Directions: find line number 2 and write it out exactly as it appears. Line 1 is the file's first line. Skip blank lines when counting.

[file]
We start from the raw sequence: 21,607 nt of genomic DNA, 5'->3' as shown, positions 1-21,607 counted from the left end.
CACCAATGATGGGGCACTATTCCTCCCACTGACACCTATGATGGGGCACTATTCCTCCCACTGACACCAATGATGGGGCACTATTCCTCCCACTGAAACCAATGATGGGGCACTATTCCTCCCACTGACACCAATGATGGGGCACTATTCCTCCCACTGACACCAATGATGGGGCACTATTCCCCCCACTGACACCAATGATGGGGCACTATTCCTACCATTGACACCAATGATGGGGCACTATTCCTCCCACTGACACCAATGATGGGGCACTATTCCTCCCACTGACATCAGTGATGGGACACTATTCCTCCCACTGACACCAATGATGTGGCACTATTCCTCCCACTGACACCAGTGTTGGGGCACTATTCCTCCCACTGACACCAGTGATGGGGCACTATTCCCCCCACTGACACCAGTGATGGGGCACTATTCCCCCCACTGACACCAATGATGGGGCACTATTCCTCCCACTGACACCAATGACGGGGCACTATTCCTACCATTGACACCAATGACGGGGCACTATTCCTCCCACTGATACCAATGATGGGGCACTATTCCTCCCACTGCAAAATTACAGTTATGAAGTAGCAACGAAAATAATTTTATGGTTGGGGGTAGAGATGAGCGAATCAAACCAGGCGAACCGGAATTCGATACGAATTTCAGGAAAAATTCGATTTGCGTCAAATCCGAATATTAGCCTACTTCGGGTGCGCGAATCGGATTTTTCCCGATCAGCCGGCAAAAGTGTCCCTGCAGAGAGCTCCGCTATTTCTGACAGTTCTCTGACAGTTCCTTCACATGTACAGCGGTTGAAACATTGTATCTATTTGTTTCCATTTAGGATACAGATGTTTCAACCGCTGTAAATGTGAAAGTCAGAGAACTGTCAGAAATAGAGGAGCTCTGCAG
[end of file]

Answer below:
CACCAATGATGGGGCACTATTCCTCCCACTGACACCTATGATGGGGCACTATTCCTCCCACTGACACCAATGATGGGGCACTATTCCTCCCACTGAAACCAATGATGGGGCACTATTCCTCCCACTGACACCAATGATGGGGCACTATTCCTCCCACTGACACCAATGATGGGGCACTATTCCCCCCACTGACACCAATGATGGGGCACTATTCCTACCATTGACACCAATGATGGGGCACTATTCCTCCCACTGACACCAATGATGGGGCACTATTCCTCCCACTGACATCAGTGATGGGACACTATTCCTCCCACTGACACCAATGATGTGGCACTATTCCTCCCACTGACACCAGTGTTGGGGCACTATTCCTCCCACTGACACCAGTGATGGGGCACTATTCCCCCCACTGACACCAGTGATGGGGCACTATTCCCCCCACTGACACCAATGATGGGGCACTATTCCTCCCACTGACACCAATGACGGGGCACTATTCCTACCATTGACACCAATGACGGGGCACTATTCCTCCCACTGATACCAATGATGGGGCACTATTCCTCCCACTGCAAAATTACAGTTATGAAGTAGCAACGAAAATAATTTTATGGTTGGGGGTAGAGATGAGCGAATCAAACCAGGCGAACCGGAATTCGATACGAATTTCAGGAAAAATTCGATTTGCGTCAAATCCGAATATTAGCCTACTTCGGGTGCGCGAATCGGATTTTTCCCGATCAGCCGGCAAAAGTGTCCCTGCAGAGAGCTCCGCTATTTCTGACAGTTCTCTGACAGTTCCTTCACATGTACAGCGGTTGAAACATTGTATCTATTTGTTTCCATTTAGGATACAGATGTTTCAACCGCTGTAAATGTGAAAGTCAGAGAACTGTCAGAAATAGAGGAGCTCTGCAG